WATERTOWN, N.Y. (WWNY) - Two north country supermarkets will be closing their doors.
The owner of Great American Food Stores in Watertown and Star Lake made the announcement Tuesday.
Randall Lockwood said he made the decision to close due to rising costs, competition, and the changing landscape of the grocery industry.
He owned the Watertown location for 23 years and the Star Lake store for 3 years.
“We have a handful of loyal customers that have stuck by our side through thick and thin all of these years, as well as employees. Those customers, those employees, I’m going to miss deeply," said Lockwood.
The grocery stores will close by the end of the month.
The impending closure leaves customers like Michael Hutt wondering where to get groceries,
"I wish to God that they don't close. The only other place I can get my food is Family Dollar up on the other side town, which is still a mile walk for me," he said.
And he's not alone.
"I guess I'll be taking the bus. I'm not sure where I'll go from here," said customer Lucas Evans.
Major Dennis Smullen runs the Salvation Army across the street. He says Great American's location has helped those who struggle to get around town.
"If you're handicapped, if you're mobility challenged, you don't have a car, you have to take the bus elsewhere. In other words, you're no longer living one block, two block, three blocks away from a grocery store," he said.
For some people without their own transportation, Great American was the only supermarket within walking distance to them. The fact that it will be closing soon will contribute to a problem known as the food desert.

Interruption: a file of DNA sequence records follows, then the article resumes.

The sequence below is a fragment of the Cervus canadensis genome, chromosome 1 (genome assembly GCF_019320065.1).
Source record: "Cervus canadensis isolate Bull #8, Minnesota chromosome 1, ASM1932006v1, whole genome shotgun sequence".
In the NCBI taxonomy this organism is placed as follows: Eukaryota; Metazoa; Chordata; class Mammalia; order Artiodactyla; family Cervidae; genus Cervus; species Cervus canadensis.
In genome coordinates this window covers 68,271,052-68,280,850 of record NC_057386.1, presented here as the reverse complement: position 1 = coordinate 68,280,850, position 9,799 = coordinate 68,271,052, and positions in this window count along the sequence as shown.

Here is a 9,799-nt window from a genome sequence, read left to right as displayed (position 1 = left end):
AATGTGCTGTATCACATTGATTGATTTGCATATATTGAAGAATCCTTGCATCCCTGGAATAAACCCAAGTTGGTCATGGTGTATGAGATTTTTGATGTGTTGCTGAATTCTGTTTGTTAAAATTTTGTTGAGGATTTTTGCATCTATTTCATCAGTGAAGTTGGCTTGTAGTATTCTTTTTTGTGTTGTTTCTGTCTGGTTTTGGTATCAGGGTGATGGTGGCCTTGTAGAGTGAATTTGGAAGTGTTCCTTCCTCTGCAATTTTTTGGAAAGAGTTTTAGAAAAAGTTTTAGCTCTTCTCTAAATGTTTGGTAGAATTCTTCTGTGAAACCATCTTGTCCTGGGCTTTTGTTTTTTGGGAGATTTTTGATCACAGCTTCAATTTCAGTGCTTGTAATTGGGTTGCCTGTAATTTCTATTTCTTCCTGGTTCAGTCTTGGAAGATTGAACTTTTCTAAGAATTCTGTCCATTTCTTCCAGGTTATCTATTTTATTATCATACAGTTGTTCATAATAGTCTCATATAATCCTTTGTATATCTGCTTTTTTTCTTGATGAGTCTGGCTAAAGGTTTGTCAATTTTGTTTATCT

"Food desert means simply that food can be had, but you got to trek through the desert to get it. There's less of a supply of them. There's a convenience store, sure. There's smaller stores, yes. But a full size grocer, not one here. You got to take the bus, go across town," said Smullen.
Save A Lot food store is also on State Street. But it's still over a mile away from Great American.
And for Michael Hutt who relies on a cane, the distance is too far to overcome.
"I can't walk that far and I don't get no checks or nothing like that for a bus to get there to get any food," he said.
Major Smullen believes the people affected most will be able to overcome Great American's closing.
"The people in this section of town are tough. They'll survive this and better," he said.
But customers know it will take time.
"This is our main spot in this little section of the city. So, it's going to be an adjustment for us around here," said Evans.
And they’ll have just until the end of the month to make that adjustment.